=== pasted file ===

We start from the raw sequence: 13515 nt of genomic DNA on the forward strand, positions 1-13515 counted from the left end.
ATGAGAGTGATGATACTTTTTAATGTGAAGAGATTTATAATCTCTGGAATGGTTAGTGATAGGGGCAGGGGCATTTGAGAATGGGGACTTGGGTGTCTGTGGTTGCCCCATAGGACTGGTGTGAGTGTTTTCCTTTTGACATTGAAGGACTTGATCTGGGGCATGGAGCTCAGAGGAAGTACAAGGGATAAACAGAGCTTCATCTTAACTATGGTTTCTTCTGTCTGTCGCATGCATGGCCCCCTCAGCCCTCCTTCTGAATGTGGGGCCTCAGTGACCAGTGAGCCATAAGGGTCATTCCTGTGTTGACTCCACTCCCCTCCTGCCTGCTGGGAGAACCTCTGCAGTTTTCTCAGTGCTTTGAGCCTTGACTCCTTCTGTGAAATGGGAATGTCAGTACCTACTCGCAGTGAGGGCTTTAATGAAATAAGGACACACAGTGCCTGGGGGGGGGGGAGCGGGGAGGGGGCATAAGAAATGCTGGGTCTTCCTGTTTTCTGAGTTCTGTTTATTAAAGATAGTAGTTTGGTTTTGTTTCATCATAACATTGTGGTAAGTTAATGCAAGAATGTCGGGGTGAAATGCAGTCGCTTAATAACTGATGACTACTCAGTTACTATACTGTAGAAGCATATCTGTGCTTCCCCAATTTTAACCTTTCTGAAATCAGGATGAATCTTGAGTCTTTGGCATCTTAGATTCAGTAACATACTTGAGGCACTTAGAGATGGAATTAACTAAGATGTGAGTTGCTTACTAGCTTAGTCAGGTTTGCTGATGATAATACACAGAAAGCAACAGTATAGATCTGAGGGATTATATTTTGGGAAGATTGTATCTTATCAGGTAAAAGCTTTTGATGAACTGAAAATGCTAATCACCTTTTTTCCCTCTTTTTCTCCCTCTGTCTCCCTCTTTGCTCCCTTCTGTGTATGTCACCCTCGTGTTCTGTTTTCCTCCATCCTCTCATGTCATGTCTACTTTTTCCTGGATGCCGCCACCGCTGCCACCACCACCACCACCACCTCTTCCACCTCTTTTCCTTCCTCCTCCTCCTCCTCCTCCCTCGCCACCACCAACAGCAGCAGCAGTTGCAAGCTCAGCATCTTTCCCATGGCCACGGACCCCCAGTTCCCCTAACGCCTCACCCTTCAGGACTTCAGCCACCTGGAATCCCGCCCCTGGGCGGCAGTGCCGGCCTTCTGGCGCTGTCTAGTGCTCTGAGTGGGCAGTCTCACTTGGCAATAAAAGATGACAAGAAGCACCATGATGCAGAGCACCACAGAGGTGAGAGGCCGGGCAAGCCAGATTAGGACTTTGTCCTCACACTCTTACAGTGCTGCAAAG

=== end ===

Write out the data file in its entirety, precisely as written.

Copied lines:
We start from the raw sequence: 13515 nt of genomic DNA on the forward strand, positions 1-13515 counted from the left end.
ATGAGAGTGATGATACTTTTTAATGTGAAGAGATTTATAATCTCTGGAATGGTTAGTGATAGGGGCAGGGGCATTTGAGAATGGGGACTTGGGTGTCTGTGGTTGCCCCATAGGACTGGTGTGAGTGTTTTCCTTTTGACATTGAAGGACTTGATCTGGGGCATGGAGCTCAGAGGAAGTACAAGGGATAAACAGAGCTTCATCTTAACTATGGTTTCTTCTGTCTGTCGCATGCATGGCCCCCTCAGCCCTCCTTCTGAATGTGGGGCCTCAGTGACCAGTGAGCCATAAGGGTCATTCCTGTGTTGACTCCACTCCCCTCCTGCCTGCTGGGAGAACCTCTGCAGTTTTCTCAGTGCTTTGAGCCTTGACTCCTTCTGTGAAATGGGAATGTCAGTACCTACTCGCAGTGAGGGCTTTAATGAAATAAGGACACACAGTGCCTGGGGGGGGGGGAGCGGGGAGGGGGCATAAGAAATGCTGGGTCTTCCTGTTTTCTGAGTTCTGTTTATTAAAGATAGTAGTTTGGTTTTGTTTCATCATAACATTGTGGTAAGTTAATGCAAGAATGTCGGGGTGAAATGCAGTCGCTTAATAACTGATGACTACTCAGTTACTATACTGTAGAAGCATATCTGTGCTTCCCCAATTTTAACCTTTCTGAAATCAGGATGAATCTTGAGTCTTTGGCATCTTAGATTCAGTAACATACTTGAGGCACTTAGAGATGGAATTAACTAAGATGTGAGTTGCTTACTAGCTTAGTCAGGTTTGCTGATGATAATACACAGAAAGCAACAGTATAGATCTGAGGGATTATATTTTGGGAAGATTGTATCTTATCAGGTAAAAGCTTTTGATGAACTGAAAATGCTAATCACCTTTTTTCCCTCTTTTTCTCCCTCTGTCTCCCTCTTTGCTCCCTTCTGTGTATGTCACCCTCGTGTTCTGTTTTCCTCCATCCTCTCATGTCATGTCTACTTTTTCCTGGATGCCGCCACCGCTGCCACCACCACCACCACCACCTCTTCCACCTCTTTTCCTTCCTCCTCCTCCTCCTCCTCCCTCGCCACCACCAACAGCAGCAGCAGTTGCAAGCTCAGCATCTTTCCCATGGCCACGGACCCCCAGTTCCCCTAACGCCTCACCCTTCAGGACTTCAGCCACCTGGAATCCCGCCCCTGGGCGGCAGTGCCGGCCTTCTGGCGCTGTCTAGTGCTCTGAGTGGGCAGTCTCACTTGGCAATAAAAGATGACAAGAAGCACCATGATGCAGAGCACCACAGAGGTGAGAGGCCGGGCAAGCCAGATTAGGACTTTGTCCTCACACTCTTACAGTGCTGCAAAG